I'm creating a bitmap font right now and wanted to automatically generate a image with some text so I can track my progress how it looks. gnome-font-viewer displays it fine, but it'd nothing compared to some real text. Well, how hard can it be?

First attempt: Use ImageMagick to create an image and draw some text. I found a forum post in the ImageMagick forums from 2017 claiming incorrect rendering of BDF fonts, which was promised to be fixed. Yet convert does exactly nothing besides saying “couldn't read font”.

Looking around, there is exactly one tool for the job I'm looking to get done: pbmtext. It works, but doesn't support Unicode. Egh.

Maybe I could write a short script to do it, then? Python's Pillow can import Bitmap fonts (cairo can't). Halfway done I notice it can't deal with anything outside of the character range 0..256.

Using FreeFont directly is out of the question as that seems to be equally much work as creating the font in the first place. I briefly tried SDL, but the font formats it understands are limited.

So how about converting the font then, you ask? Everyone seems to be only concerned about the other way (like OTF to BDF). I tried loading the font into FontForge and exporting an OTF or TTF but couldn't get anything out of it that ImageMagick recognizes as a font.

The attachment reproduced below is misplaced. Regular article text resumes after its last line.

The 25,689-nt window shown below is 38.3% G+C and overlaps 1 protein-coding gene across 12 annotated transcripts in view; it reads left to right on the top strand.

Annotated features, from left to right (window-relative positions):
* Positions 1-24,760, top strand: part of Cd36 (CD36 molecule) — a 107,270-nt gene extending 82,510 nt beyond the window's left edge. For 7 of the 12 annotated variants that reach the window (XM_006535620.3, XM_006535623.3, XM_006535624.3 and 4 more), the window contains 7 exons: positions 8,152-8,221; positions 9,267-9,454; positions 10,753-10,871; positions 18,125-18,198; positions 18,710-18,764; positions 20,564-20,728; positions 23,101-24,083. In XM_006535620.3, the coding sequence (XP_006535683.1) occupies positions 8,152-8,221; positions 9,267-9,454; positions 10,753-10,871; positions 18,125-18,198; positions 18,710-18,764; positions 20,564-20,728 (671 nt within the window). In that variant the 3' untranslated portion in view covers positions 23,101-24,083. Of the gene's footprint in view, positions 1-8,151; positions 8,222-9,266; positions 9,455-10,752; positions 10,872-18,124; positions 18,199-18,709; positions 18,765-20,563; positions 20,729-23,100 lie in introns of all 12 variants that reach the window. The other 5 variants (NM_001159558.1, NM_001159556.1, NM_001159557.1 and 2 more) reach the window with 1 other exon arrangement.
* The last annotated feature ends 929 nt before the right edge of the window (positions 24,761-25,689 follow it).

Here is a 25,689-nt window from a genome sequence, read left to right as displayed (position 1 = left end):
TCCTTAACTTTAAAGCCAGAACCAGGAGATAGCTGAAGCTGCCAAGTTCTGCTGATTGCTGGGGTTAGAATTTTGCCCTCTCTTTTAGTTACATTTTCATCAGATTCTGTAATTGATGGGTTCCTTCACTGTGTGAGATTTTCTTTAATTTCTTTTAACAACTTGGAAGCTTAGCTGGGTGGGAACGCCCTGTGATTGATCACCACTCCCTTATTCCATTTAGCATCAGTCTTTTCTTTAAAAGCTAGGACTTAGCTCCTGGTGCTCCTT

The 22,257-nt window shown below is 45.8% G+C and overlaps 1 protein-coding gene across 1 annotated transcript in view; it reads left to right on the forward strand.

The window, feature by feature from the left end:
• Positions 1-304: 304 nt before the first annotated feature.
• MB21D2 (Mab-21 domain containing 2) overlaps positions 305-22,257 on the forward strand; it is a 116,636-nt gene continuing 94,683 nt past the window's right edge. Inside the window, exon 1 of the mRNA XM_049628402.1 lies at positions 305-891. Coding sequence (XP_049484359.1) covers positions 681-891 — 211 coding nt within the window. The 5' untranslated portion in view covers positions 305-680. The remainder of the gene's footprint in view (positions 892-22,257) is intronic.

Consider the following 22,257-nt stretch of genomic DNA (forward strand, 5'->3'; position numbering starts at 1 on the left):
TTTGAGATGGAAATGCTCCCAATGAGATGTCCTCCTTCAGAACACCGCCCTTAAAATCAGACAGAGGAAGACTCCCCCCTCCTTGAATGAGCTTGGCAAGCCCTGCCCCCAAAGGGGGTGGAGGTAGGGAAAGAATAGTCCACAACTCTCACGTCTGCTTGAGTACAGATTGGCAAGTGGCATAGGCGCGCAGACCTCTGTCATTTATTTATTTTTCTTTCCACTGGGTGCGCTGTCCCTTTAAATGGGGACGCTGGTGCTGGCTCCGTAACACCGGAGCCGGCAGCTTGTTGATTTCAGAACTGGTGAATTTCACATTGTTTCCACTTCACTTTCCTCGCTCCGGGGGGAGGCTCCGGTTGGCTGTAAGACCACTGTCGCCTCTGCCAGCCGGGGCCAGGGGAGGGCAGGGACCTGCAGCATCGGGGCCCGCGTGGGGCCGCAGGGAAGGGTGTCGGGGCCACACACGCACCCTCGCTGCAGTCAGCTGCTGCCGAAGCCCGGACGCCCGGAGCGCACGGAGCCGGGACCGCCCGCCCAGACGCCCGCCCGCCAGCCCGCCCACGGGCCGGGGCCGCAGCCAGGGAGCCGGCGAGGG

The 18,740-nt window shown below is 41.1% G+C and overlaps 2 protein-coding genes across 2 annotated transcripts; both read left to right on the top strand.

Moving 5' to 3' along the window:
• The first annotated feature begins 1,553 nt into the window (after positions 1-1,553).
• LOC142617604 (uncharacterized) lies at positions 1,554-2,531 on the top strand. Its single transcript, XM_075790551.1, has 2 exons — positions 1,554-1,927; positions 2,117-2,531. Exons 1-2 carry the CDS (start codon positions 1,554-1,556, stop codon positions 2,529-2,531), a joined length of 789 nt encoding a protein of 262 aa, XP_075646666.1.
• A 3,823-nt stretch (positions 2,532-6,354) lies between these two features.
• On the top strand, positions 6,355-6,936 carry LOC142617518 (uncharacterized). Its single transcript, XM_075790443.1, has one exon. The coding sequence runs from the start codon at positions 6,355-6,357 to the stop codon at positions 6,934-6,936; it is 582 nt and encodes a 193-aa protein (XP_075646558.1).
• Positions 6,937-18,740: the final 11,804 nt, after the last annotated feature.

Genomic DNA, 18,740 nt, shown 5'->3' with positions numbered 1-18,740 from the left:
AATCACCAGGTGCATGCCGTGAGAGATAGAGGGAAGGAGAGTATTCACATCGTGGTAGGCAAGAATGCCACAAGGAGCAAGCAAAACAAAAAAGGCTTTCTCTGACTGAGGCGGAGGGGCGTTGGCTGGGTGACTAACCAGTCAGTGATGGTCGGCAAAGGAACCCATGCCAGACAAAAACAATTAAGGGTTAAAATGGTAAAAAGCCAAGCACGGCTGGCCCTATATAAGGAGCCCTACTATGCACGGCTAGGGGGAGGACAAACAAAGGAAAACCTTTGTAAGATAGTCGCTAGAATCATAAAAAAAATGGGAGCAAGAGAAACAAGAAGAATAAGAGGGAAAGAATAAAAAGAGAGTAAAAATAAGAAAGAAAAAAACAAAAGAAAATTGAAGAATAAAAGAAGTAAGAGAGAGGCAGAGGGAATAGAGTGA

It seems fucking impossible to render text to an image with an Unicode BDF font in some automated way.

To add insult to injury, my searches containing “bdf” are always interpreted as with “pdf”. I'm not even a Franconian, I can distinguish B and P!

  • 3
    No idea about any solution, but as far as the search queries go, try "bdf" -pdf 🙂
  • 0
    otf fonts are as far as I know vector based. Old TrueType (ttf) fonts used bitmap. But generally speaking bitmap fonts are not common anymore today.
    So you may want to use inkscape or Adobe Illustrator to draw the letters. And use some Font programm to create the font.

    Proffesional type designers use www.fontlab.com but that software costs $450

    The newest font tech is variable fonts which only uses one font file and is stylized by css. https://monotype.com/resources/...

    Also brand new are SVG Fonts othewise also kown as Color Fonts which can get quite wild because the behavior of the font is programmable and can contain multiple colors per character.
  • 1
    @Condor: "bdf" alone seemed to help (at least with DDG, Google seems to remove more and more features in that regard) but it's still annoying when you instantly forget about it again and only notice it with the next search.
  • 1
    @heyheni: I actually want a bitmap font, so that's completely fine. FontForge offered something when exporting which sounded like generating a vector outline automatically. I didn't want to spend much time on this, though, so I didn't look to closely into it.
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